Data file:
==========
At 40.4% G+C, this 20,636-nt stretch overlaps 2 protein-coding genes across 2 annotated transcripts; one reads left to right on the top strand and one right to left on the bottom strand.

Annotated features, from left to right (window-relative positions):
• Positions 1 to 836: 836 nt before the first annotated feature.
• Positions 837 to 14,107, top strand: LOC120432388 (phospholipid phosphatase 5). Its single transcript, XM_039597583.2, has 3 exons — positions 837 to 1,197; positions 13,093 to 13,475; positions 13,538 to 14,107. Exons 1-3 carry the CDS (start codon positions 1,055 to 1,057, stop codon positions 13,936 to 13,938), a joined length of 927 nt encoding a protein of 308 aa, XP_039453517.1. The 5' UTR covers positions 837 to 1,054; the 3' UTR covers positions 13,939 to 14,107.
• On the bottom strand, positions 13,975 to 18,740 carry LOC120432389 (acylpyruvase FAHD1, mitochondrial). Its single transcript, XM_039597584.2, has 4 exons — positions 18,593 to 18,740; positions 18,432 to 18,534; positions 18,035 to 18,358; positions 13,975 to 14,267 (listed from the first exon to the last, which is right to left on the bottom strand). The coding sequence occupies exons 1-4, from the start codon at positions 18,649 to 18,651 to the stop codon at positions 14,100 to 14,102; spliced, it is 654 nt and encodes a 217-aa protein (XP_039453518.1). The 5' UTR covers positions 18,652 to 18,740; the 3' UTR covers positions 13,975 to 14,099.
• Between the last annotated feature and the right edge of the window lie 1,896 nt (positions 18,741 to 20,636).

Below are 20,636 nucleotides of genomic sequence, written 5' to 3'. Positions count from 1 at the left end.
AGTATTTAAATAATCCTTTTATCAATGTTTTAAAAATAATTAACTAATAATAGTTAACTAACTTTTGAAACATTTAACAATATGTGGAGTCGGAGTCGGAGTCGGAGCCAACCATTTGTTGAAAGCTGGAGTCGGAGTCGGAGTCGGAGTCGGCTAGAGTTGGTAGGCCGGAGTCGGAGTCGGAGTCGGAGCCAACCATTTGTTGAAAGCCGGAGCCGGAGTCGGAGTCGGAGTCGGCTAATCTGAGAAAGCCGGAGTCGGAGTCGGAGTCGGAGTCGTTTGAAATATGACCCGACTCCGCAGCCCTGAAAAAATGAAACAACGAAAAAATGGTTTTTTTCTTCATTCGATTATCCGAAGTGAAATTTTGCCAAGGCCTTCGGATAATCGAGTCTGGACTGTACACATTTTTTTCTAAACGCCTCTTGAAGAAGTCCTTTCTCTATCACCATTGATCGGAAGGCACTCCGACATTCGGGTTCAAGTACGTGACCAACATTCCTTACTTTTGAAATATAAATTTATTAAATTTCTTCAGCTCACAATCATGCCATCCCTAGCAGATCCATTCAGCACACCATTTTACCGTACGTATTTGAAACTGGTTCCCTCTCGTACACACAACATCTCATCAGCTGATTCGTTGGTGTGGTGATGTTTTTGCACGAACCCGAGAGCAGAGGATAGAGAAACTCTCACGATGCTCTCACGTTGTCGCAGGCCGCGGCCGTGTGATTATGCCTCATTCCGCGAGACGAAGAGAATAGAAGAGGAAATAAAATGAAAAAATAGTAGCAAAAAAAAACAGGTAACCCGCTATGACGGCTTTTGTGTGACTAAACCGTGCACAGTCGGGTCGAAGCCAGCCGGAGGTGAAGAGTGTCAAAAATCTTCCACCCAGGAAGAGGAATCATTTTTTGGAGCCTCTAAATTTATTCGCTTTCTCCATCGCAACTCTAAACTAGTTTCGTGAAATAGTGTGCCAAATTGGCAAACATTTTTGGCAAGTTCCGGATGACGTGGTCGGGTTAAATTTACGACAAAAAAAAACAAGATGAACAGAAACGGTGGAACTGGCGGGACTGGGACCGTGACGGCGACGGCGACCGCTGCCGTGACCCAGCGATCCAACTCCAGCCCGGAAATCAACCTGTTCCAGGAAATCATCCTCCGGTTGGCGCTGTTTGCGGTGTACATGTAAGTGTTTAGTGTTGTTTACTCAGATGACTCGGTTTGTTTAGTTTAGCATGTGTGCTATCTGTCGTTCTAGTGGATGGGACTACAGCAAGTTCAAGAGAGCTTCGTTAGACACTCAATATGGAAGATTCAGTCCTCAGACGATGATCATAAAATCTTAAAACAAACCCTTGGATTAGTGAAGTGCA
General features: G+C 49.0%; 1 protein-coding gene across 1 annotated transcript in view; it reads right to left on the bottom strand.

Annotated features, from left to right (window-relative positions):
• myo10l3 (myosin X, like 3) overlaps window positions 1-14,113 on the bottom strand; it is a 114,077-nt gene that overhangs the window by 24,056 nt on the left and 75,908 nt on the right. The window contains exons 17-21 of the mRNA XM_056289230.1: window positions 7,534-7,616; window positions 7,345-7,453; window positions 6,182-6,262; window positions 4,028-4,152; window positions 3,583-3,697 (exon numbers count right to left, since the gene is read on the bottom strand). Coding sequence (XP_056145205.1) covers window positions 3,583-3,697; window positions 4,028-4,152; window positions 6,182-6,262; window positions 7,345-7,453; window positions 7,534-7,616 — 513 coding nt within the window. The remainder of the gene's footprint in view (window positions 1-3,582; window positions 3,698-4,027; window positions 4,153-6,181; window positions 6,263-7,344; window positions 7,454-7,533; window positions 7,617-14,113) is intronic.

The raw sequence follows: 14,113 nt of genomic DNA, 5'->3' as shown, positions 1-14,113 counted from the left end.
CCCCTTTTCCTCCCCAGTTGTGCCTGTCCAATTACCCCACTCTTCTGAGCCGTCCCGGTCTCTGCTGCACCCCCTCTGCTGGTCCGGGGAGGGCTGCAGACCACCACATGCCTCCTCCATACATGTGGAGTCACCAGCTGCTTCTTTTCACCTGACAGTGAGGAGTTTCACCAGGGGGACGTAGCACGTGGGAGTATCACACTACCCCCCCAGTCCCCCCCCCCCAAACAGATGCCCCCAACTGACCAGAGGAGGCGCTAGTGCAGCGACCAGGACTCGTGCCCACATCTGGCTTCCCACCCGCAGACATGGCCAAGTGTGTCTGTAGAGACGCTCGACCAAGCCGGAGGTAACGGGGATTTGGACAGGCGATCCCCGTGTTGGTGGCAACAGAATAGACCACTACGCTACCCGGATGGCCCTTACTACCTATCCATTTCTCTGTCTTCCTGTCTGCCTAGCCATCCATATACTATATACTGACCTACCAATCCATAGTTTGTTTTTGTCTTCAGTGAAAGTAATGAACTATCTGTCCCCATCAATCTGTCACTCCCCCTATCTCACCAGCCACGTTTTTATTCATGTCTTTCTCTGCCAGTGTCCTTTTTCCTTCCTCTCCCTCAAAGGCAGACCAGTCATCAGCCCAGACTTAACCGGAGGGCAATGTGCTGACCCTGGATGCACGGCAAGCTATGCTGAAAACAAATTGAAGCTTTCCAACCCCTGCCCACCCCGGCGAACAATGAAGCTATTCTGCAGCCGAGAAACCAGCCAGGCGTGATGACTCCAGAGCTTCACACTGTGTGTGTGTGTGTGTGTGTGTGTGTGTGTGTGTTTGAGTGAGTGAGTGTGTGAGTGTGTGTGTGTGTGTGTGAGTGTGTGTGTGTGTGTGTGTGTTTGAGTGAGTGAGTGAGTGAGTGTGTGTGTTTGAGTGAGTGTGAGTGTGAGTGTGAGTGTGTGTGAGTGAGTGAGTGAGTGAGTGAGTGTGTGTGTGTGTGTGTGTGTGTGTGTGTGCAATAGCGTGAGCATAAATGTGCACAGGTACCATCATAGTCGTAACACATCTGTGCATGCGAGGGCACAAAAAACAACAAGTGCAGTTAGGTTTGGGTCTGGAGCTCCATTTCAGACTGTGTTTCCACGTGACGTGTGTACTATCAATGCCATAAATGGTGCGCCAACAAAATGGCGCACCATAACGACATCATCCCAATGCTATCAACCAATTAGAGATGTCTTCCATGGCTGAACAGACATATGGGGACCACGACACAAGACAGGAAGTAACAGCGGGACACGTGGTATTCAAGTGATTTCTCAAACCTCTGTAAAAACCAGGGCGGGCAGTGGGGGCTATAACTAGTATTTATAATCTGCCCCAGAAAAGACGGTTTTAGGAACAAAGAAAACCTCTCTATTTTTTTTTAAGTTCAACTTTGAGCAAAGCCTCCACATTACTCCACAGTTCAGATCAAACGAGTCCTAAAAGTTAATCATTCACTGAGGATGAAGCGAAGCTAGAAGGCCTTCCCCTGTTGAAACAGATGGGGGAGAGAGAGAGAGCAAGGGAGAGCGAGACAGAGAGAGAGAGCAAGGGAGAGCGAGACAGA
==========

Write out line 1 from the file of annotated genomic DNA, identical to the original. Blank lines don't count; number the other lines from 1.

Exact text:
At 40.4% G+C, this 20,636-nt stretch overlaps 2 protein-coding genes across 2 annotated transcripts; one reads left to right on the top strand and one right to left on the bottom strand.